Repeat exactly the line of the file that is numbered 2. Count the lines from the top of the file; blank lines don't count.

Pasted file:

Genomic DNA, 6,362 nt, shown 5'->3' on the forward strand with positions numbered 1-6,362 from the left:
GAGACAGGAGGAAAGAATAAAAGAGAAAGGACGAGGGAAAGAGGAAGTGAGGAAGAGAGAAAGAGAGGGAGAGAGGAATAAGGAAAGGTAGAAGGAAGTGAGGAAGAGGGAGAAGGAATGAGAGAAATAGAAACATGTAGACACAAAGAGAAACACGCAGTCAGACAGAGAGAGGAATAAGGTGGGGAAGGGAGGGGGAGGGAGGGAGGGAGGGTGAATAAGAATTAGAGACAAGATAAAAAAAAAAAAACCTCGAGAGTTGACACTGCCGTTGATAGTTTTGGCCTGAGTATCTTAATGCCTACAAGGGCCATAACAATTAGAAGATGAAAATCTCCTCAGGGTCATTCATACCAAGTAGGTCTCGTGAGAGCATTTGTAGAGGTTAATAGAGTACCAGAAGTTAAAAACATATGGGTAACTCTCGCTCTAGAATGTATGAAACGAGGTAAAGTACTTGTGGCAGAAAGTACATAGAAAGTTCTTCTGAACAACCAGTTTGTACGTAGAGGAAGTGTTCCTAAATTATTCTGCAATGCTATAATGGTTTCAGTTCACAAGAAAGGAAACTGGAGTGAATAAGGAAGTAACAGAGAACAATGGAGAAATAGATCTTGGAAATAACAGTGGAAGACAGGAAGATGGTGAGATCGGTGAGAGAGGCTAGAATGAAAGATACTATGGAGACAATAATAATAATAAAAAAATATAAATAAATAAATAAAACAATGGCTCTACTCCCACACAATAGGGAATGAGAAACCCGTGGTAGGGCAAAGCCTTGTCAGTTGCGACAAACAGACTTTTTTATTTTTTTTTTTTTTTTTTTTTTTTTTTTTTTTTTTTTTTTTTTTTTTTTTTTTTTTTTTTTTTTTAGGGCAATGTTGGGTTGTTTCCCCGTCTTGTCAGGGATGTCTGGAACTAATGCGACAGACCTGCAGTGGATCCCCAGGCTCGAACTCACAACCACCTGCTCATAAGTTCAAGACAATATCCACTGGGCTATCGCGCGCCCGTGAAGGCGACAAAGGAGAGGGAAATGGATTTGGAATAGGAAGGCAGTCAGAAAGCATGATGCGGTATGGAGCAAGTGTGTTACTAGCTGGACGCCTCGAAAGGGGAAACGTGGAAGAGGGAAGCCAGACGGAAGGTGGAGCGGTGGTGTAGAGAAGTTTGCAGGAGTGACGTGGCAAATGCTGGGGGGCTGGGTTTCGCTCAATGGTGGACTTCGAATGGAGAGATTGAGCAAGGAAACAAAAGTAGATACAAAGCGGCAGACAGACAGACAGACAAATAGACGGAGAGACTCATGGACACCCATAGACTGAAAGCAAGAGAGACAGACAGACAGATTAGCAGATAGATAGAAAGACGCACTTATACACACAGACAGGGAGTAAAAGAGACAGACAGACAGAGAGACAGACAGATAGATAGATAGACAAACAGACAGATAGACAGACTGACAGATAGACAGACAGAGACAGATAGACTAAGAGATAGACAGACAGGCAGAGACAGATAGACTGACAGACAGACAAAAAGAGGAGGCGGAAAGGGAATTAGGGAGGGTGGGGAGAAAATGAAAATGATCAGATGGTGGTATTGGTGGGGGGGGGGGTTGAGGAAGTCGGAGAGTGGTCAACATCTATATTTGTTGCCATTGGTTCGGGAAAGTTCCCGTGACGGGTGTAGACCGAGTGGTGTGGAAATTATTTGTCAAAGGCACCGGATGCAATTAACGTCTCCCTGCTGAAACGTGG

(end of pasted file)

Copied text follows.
GAGACAGGAGGAAAGAATAAAAGAGAAAGGACGAGGGAAAGAGGAAGTGAGGAAGAGAGAAAGAGAGGGAGAGAGGAATAAGGAAAGGTAGAAGGAAGTGAGGAAGAGGGAGAAGGAATGAGAGAAATAGAAACATGTAGACACAAAGAGAAACACGCAGTCAGACAGAGAGAGGAATAAGGTGGGGAAGGGAGGGGGAGGGAGGGAGGGAGGGTGAATAAGAATTAGAGACAAGATAAAAAAAAAAAAACCTCGAGAGTTGACACTGCCGTTGATAGTTTTGGCCTGAGTATCTTAATGCCTACAAGGGCCATAACAATTAGAAGATGAAAATCTCCTCAGGGTCATTCATACCAAGTAGGTCTCGTGAGAGCATTTGTAGAGGTTAATAGAGTACCAGAAGTTAAAAACATATGGGTAACTCTCGCTCTAGAATGTATGAAACGAGGTAAAGTACTTGTGGCAGAAAGTACATAGAAAGTTCTTCTGAACAACCAGTTTGTACGTAGAGGAAGTGTTCCTAAATTATTCTGCAATGCTATAATGGTTTCAGTTCACAAGAAAGGAAACTGGAGTGAATAAGGAAGTAACAGAGAACAATGGAGAAATAGATCTTGGAAATAACAGTGGAAGACAGGAAGATGGTGAGATCGGTGAGAGAGGCTAGAATGAAAGATACTATGGAGACAATAATAATAATAAAAAAATATAAATAAATAAATAAAACAATGGCTCTACTCCCACACAATAGGGAATGAGAAACCCGTGGTAGGGCAAAGCCTTGTCAGTTGCGACAAACAGACTTTTTTATTTTTTTTTTTTTTTTTTTTTTTTTTTTTTTTTTTTTTTTTTTTTTTTTTTTTTTTTTTTTTTTTAGGGCAATGTTGGGTTGTTTCCCCGTCTTGTCAGGGATGTCTGGAACTAATGCGACAGACCTGCAGTGGATCCCCAGGCTCGAACTCACAACCACCTGCTCATAAGTTCAAGACAATATCCACTGGGCTATCGCGCGCCCGTGAAGGCGACAAAGGAGAGGGAAATGGATTTGGAATAGGAAGGCAGTCAGAAAGCATGATGCGGTATGGAGCAAGTGTGTTACTAGCTGGACGCCTCGAAAGGGGAAACGTGGAAGAGGGAAGCCAGACGGAAGGTGGAGCGGTGGTGTAGAGAAGTTTGCAGGAGTGACGTGGCAAATGCTGGGGGGCTGGGTTTCGCTCAATGGTGGACTTCGAATGGAGAGATTGAGCAAGGAAACAAAAGTAGATACAAAGCGGCAGACAGACAGACAGACAAATAGACGGAGAGACTCATGGACACCCATAGACTGAAAGCAAGAGAGACAGACAGACAGATTAGCAGATAGATAGAAAGACGCACTTATACACACAGACAGGGAGTAAAAGAGACAGACAGACAGAGAGACAGACAGATAGATAGATAGACAAACAGACAGATAGACAGACTGACAGATAGACAGACAGAGACAGATAGACTAAGAGATAGACAGACAGGCAGAGACAGATAGACTGACAGACAGACAAAAAGAGGAGGCGGAAAGGGAATTAGGGAGGGTGGGGAGAAAATGAAAATGATCAGATGGTGGTATTGGTGGGGGGGGGGGTTGAGGAAGTCGGAGAGTGGTCAACATCTATATTTGTTGCCATTGGTTCGGGAAAGTTCCCGTGACGGGTGTAGACCGAGTGGTGTGGAAATTATTTGTCAAAGGCACCGGATGCAATTAACGTCTCCCTGCTGAAACGTGG